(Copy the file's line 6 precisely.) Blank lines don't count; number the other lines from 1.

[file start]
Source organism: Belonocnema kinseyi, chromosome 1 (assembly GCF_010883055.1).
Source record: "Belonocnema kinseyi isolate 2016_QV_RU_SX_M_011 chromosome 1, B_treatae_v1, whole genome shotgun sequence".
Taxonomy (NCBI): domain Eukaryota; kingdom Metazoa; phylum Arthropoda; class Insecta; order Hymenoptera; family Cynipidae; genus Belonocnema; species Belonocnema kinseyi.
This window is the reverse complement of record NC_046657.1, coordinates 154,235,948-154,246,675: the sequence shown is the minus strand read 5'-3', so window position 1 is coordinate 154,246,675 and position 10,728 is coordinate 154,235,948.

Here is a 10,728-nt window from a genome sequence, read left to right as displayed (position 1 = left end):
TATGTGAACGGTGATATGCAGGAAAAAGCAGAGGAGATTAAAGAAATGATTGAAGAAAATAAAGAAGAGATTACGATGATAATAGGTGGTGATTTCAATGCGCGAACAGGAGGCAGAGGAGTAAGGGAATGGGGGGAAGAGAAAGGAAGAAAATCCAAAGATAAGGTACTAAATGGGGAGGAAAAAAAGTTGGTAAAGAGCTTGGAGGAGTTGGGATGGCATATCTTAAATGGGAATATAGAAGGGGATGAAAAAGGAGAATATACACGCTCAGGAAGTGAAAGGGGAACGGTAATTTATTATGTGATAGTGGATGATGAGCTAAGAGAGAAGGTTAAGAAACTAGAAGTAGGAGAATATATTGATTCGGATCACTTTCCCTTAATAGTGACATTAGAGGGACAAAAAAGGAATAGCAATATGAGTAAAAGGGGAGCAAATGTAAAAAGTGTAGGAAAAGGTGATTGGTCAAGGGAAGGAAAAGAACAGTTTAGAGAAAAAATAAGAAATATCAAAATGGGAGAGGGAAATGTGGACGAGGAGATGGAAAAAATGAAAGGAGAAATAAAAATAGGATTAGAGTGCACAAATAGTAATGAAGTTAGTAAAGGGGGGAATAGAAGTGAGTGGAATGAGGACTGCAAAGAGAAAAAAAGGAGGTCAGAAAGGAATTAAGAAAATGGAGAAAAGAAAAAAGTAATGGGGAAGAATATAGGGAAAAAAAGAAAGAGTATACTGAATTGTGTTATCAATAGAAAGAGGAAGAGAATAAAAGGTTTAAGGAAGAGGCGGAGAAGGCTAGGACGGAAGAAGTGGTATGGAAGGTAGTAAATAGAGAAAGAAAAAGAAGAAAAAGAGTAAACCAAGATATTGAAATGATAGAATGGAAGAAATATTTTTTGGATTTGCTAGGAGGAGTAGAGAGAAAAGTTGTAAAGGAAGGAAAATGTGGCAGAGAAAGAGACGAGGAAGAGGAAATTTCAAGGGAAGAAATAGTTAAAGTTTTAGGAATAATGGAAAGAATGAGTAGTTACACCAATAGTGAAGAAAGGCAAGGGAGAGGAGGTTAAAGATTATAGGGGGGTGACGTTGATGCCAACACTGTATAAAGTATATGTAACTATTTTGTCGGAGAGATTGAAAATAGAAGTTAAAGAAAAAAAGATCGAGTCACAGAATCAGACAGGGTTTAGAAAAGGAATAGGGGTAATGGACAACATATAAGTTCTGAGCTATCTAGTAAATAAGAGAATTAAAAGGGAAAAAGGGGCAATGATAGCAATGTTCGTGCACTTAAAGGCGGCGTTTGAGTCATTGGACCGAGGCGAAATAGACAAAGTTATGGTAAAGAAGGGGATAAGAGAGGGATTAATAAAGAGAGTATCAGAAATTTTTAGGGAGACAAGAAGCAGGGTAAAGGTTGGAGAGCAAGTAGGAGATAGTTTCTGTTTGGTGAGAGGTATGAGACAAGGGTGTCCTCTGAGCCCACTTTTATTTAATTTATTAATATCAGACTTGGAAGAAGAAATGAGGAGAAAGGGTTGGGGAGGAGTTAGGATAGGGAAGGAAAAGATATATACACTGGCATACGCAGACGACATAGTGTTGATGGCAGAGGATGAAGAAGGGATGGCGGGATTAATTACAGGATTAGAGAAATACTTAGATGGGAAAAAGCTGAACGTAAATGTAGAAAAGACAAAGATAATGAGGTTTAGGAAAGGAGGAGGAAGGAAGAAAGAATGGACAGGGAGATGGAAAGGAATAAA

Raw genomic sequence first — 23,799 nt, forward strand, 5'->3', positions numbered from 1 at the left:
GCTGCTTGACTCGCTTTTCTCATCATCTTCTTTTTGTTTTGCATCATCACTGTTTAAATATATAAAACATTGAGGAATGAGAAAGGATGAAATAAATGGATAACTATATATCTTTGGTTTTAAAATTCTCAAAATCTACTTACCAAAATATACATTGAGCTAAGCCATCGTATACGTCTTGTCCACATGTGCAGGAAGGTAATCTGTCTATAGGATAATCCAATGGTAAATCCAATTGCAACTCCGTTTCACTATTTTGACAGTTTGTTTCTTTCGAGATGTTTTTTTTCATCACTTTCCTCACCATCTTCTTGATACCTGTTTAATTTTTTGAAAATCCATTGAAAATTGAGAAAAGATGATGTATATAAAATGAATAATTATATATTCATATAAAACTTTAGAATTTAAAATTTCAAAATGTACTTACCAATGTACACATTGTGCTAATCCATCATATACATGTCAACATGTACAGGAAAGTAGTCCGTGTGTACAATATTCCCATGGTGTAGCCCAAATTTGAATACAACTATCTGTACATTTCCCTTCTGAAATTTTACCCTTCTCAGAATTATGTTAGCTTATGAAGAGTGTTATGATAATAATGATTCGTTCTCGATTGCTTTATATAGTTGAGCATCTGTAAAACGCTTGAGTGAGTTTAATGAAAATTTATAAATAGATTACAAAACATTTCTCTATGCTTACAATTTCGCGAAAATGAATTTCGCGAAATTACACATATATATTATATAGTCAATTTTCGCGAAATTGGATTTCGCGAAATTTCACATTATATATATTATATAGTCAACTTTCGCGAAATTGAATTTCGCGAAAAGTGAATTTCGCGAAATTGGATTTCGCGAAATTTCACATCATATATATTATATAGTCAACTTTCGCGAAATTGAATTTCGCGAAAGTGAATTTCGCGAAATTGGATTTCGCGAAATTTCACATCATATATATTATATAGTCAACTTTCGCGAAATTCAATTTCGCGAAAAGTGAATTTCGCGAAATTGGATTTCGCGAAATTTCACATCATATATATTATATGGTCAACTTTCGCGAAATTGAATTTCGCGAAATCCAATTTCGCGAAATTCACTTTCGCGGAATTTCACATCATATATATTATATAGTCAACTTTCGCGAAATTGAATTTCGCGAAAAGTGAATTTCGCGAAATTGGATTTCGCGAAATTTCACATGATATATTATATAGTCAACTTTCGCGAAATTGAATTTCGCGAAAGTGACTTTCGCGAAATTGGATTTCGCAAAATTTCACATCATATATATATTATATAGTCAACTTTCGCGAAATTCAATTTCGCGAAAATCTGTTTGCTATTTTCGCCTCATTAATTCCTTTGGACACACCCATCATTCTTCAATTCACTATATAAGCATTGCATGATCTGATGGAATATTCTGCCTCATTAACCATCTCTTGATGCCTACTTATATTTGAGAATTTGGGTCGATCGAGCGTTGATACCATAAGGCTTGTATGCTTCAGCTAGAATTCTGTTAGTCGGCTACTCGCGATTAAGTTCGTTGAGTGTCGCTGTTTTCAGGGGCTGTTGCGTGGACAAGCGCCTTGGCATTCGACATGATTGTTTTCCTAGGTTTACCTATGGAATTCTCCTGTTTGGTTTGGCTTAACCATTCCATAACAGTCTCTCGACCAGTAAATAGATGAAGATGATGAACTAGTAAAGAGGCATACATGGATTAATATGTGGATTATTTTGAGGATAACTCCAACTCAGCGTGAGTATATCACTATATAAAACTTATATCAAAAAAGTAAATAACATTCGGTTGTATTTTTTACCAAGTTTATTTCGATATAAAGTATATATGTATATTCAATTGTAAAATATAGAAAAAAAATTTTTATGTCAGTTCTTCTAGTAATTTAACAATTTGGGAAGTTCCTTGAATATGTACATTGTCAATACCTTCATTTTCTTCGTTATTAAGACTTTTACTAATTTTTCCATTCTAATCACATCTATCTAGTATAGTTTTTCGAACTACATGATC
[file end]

TATGTGAACGGTGATATGCAGGAAAAAGCAGAGGAGATTAAAGAAATGATTGAAGAAAATAAAGAAGAGATTACGATGATAATAGGTGGTGATTTCAATGCGCGAACAGGAGGCAGAGGAGTAAGGGAATGGGGGGAAGAGAAAGGAAGAAAATCCAAAGATAAGGTACTAAATGGGGAGGAAAAAAAGTTGGTAAAGAGCTTGGAGGAGTTGGGATGGCATATCTTAAATGGGAATATAGAAGGGGATGAAAAAGGAGAATATACACGCTCAGGAAGTGAAAGGGGAACGGTAATTTATTATGTGATAGTGGATGATGAGCTAAGAGAGAAGGTTAAGAAACTAGAAGTAGGAGAATATATTGATTCGGATCACTTTCCCTTAATAGTGACATTAGAGGGACAAAAAAGGAATAGCAATATGAGTAAAAGGGGAGCAAATGTAAAAAGTGTAGGAAAAGGTGATTGGTCAAGGGAAGGAAAAGAACAGTTTAGAGAAAAAATAAGAAATATCAAAATGGGAGAGGGAAATGTGGACGAGGAGATGGAAAAAATGAAAGGAGAAATAAAAATAGGATTAGAGTGCACAAATAGTAATGAAGTTAGTAAAGGGGGGAATAGAAGTGAGTGGAATGAGGACTGCAAAGAGAAAAAAAGGAGGTCAGAAAGGAATTAAGAAAATGGAGAAAAGAAAAAAGTAATGGGGAAGAATATAGGGAAAAAAAGAAAGAGTATACTGAATTGTGTTATCAATAGAAAGAGGAAGAGAATAAAAGGTTTAAGGAAGAGGCGGAGAAGGCTAGGACGGAAGAAGTGGTATGGAAGGTAGTAAATAGAGAAAGAAAAAGAAGAAAAAGAGTAAACCAAGATATTGAAATGATAGAATGGAAGAAATATTTTTTGGATTTGCTAGGAGGAGTAGAGAGAAAAGTTGTAAAGGAAGGAAAATGTGGCAGAGAAAGAGACGAGGAAGAGGAAATTTCAAGGGAAGAAATAGTTAAAGTTTTAGGAATAATGGAAAGAATGAGTAGTTACACCAATAGTGAAGAAAGGCAAGGGAGAGGAGGTTAAAGATTATAGGGGGGTGACGTTGATGCCAACACTGTATAAAGTATATGTAACTATTTTGTCGGAGAGATTGAAAATAGAAGTTAAAGAAAAAAAGATCGAGTCACAGAATCAGACAGGGTTTAGAAAAGGAATAGGGGTAATGGACAACATATAAGTTCTGAGCTATCTAGTAAATAAGAGAATTAAAAGGGAAAAAGGGGCAATGATAGCAATGTTCGTGCACTTAAAGGCGGCGTTTGAGTCATTGGACCGAGGCGAAATAGACAAAGTTATGGTAAAGAAGGGGATAAGAGAGGGATTAATAAAGAGAGTATCAGAAATTTTTAGGGAGACAAGAAGCAGGGTAAAGGTTGGAGAGCAAGTAGGAGATAGTTTCTGTTTGGTGAGAGGTATGAGACAAGGGTGTCCTCTGAGCCCACTTTTATTTAATTTATTAATATCAGACTTGGAAGAAGAAATGAGGAGAAAGGGTTGGGGAGGAGTTAGGATAGGGAAGGAAAAGATATATACACTGGCATACGCAGACGACATAGTGTTGATGGCAGAGGATGAAGAAGGGATGGCGGGATTAATTACAGGATTAGAGAAATACTTAGATGGGAAAAAGCTGAACGTAAATGTAGAAAAGACAAAGATAATGAGGTTTAGGAAAGGAGGAGGAAGGAAGAAAGAATGGACAGGGAGATGGAAAGGAATAAA